* an ongoing series of quotations – mostly from artists to artists – that offers wisdom, inspiration, and advice for the sometimes lonely road we are on.
Wherever I’ve lived my room and soon
the entire house is filled with books;
poems, stories, histories, prayers of
all kinds stand up gracefully or are
heaped on shelves, on the floor, on
the bed. Strangers old and new offering
their words bountifully and thoughtfully,
lifting my heart.
But wait! I’ve made a mistake! How
could these makers of so many books
that have given so much to my life –
how could they possibly be strangers?
Mary Oliver in Upstream: Selected Essays
Comments are welcome!
A: The Black Paintings series of pastel-on-sandpaper paintings grew directly from an earlier series, Domestic Threats. While both use cultural objects as surrogates for human beings acting in mysterious, highly-charged narratives, in the Black Paintings I replaced all background details of my actual setup (furniture, rugs, etc.) with lush black pastel. In this work the ‘actors’ are front and center.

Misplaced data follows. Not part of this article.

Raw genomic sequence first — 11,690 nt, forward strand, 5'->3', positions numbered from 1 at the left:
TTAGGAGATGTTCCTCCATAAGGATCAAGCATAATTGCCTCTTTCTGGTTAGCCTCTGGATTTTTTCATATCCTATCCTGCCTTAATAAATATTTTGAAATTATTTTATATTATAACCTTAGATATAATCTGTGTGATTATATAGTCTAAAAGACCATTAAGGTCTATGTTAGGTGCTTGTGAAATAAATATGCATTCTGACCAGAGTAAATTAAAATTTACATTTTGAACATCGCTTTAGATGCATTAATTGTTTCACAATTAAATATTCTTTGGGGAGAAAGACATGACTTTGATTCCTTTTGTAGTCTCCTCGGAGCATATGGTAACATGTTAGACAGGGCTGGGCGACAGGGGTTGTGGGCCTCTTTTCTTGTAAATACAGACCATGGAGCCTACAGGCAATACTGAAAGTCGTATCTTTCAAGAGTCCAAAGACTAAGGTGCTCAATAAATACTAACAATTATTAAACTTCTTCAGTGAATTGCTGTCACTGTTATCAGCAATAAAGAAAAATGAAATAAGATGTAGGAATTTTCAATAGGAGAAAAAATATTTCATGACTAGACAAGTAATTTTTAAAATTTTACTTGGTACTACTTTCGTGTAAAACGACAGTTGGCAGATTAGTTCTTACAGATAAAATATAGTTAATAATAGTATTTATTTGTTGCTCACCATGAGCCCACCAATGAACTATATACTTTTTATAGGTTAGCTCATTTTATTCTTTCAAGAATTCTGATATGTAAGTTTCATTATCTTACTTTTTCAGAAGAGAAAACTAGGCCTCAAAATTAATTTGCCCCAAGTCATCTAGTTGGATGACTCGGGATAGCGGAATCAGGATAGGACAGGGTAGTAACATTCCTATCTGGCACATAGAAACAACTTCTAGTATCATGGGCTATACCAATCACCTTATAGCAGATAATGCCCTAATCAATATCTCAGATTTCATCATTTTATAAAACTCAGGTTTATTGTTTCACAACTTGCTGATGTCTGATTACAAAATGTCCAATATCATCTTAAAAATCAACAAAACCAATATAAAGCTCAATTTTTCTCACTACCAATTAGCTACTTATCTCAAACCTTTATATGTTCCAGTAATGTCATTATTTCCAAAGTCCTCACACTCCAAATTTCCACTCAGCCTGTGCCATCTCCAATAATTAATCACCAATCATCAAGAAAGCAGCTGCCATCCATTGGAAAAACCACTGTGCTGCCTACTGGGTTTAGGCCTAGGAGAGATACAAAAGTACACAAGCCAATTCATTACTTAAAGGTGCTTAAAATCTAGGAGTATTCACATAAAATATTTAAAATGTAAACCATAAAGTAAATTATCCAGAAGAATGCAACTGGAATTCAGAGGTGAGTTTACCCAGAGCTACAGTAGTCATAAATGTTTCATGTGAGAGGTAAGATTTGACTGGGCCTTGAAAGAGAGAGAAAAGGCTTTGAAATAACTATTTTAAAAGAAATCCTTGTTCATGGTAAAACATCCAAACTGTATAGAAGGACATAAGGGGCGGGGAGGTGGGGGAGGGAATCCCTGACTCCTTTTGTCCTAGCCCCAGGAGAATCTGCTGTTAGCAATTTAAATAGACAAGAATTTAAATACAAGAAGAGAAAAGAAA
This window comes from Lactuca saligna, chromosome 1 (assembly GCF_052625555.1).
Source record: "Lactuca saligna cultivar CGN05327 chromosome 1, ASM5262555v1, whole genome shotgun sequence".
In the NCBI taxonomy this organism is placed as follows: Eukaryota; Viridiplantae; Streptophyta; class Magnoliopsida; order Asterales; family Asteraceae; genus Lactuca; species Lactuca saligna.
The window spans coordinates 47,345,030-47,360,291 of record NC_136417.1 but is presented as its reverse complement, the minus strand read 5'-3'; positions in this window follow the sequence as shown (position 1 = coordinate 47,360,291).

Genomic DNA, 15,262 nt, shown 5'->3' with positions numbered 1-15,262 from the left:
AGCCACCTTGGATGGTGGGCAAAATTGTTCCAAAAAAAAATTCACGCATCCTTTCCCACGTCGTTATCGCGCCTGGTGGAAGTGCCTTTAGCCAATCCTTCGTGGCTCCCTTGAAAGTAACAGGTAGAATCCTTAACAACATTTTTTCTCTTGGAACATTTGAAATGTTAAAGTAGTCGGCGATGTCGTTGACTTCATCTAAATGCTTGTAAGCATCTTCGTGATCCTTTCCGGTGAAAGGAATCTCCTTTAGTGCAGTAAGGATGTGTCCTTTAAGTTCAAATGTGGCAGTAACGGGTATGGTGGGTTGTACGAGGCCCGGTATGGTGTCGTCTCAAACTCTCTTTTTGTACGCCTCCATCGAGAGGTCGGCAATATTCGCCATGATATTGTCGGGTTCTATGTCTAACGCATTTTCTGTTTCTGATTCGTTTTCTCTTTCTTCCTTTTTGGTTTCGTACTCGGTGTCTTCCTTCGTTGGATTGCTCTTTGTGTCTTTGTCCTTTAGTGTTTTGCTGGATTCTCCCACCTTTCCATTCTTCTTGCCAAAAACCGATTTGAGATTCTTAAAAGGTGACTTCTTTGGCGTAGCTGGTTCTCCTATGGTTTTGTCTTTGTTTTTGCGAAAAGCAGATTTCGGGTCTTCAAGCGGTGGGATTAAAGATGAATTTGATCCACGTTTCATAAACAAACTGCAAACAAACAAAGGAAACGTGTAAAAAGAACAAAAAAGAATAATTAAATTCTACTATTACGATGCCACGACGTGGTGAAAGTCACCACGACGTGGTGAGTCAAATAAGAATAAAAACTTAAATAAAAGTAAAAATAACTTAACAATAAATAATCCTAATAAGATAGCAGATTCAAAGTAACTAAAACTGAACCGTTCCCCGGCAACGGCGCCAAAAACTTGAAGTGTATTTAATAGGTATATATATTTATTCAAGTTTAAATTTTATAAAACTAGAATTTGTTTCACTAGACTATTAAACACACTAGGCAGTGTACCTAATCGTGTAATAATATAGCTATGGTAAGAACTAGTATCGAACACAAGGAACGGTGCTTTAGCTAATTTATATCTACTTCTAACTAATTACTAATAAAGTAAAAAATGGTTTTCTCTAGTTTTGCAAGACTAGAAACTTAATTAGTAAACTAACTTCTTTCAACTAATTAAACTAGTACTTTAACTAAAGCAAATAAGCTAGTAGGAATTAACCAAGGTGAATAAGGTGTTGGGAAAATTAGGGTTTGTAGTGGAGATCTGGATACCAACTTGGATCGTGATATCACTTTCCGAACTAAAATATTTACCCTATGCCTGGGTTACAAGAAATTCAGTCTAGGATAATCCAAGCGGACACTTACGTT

While traveling in Bolivia two years ago, I visited a mask exhibition at the National Museum of Ethnography and Folklore in La Paz. The masks were presented against black walls, spot-lit, and looked eerily like 3D versions of my Black Paintings. I immediately knew I had stumbled upon a gift. So far I have completed nine pastel paintings in the Bolivianos series. One is awaiting finishing touches, one is in progress now, and I am planning the next one.
All of my pastel paintings are an example of a style called “contemporary conceptual realism” in which things are not quite as innocent as they seem. In this sense each painting is a kind of Trojan horse. There is plenty of backstory to my images, although I usually prefer not to over-explain them. Some mystery must always remain in art.
The world I depict is that of the imagination and this realm owes little debt to the natural world. I recently gave an art talk where I was reminded how fascinating it is to learn how others respond to my work. As New York art critic Gerrit Henry once remarked, “What we bring to a Rachko… we get back, bountifully.”
Comments are welcome!